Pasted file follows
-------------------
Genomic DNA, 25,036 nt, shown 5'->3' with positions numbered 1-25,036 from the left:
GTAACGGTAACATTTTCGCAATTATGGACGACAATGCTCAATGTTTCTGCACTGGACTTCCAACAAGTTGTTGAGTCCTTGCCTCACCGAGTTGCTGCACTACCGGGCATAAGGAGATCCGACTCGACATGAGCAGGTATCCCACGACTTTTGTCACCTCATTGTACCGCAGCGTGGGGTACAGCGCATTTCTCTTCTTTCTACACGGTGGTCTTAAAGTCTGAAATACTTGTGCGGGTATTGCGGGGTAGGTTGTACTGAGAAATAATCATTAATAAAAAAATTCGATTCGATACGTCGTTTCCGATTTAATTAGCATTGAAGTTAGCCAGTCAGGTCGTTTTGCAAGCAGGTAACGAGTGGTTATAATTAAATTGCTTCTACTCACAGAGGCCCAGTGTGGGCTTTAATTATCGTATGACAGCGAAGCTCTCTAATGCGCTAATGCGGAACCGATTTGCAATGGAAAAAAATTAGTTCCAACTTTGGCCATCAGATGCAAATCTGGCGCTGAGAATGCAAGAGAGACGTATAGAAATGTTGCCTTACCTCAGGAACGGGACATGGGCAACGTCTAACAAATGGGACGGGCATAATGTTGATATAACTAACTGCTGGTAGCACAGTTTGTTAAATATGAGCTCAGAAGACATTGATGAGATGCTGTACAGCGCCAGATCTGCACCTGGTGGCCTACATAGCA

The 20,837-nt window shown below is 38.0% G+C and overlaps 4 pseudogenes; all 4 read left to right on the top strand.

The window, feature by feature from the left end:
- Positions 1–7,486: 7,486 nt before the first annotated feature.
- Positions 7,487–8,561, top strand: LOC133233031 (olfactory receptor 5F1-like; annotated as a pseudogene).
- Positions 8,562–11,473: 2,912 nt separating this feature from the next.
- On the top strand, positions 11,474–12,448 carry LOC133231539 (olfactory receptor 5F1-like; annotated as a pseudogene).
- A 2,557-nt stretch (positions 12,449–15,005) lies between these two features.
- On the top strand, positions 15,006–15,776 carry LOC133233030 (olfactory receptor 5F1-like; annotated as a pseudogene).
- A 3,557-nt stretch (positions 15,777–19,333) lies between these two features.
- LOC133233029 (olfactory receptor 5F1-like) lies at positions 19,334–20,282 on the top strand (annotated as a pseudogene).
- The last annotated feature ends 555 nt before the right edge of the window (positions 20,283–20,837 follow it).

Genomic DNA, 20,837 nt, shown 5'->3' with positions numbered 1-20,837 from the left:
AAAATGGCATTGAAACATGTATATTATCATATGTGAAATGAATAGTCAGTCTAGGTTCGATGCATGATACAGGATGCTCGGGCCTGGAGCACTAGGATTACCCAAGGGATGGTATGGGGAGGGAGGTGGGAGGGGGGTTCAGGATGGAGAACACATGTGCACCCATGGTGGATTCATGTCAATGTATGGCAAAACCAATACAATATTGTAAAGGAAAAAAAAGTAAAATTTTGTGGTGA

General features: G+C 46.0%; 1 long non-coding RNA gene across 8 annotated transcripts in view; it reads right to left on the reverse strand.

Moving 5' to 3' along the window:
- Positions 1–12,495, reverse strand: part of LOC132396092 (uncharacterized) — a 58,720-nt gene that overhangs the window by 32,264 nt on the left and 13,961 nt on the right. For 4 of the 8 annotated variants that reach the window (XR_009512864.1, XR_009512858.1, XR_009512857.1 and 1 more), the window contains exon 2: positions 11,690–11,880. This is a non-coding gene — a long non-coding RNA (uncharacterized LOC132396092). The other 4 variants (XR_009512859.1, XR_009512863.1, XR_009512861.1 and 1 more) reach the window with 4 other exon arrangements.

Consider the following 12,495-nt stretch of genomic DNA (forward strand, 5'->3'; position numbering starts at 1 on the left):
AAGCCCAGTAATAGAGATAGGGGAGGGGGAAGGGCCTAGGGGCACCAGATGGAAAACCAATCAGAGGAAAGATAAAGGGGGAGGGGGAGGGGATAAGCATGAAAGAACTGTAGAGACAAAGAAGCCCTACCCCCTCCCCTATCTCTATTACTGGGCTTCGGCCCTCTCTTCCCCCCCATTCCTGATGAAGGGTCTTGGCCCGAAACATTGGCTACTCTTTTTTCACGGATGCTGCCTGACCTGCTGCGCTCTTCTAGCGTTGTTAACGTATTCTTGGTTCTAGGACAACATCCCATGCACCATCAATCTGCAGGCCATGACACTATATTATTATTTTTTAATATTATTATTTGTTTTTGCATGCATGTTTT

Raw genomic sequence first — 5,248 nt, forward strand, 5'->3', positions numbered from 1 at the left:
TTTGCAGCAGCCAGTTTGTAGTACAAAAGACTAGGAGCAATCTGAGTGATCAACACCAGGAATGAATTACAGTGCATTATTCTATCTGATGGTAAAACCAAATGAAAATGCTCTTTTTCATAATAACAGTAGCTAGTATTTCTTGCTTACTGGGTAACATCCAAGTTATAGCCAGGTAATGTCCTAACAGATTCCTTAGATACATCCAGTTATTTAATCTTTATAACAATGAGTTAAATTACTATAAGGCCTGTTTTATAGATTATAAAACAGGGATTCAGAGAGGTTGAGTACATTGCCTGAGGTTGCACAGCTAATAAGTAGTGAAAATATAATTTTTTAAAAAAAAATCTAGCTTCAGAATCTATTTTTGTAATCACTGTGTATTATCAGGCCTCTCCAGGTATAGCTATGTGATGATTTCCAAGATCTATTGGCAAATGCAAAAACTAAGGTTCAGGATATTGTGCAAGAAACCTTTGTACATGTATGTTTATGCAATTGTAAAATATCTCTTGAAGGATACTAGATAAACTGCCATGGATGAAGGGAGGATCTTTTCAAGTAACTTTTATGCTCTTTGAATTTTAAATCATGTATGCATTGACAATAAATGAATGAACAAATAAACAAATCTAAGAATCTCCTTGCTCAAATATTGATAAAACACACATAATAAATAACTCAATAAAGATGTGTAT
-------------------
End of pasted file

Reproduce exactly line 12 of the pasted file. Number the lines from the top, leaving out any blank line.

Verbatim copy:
- LOC133233029 (olfactory receptor 5F1-like) lies at positions 19,334–20,282 on the top strand (annotated as a pseudogene).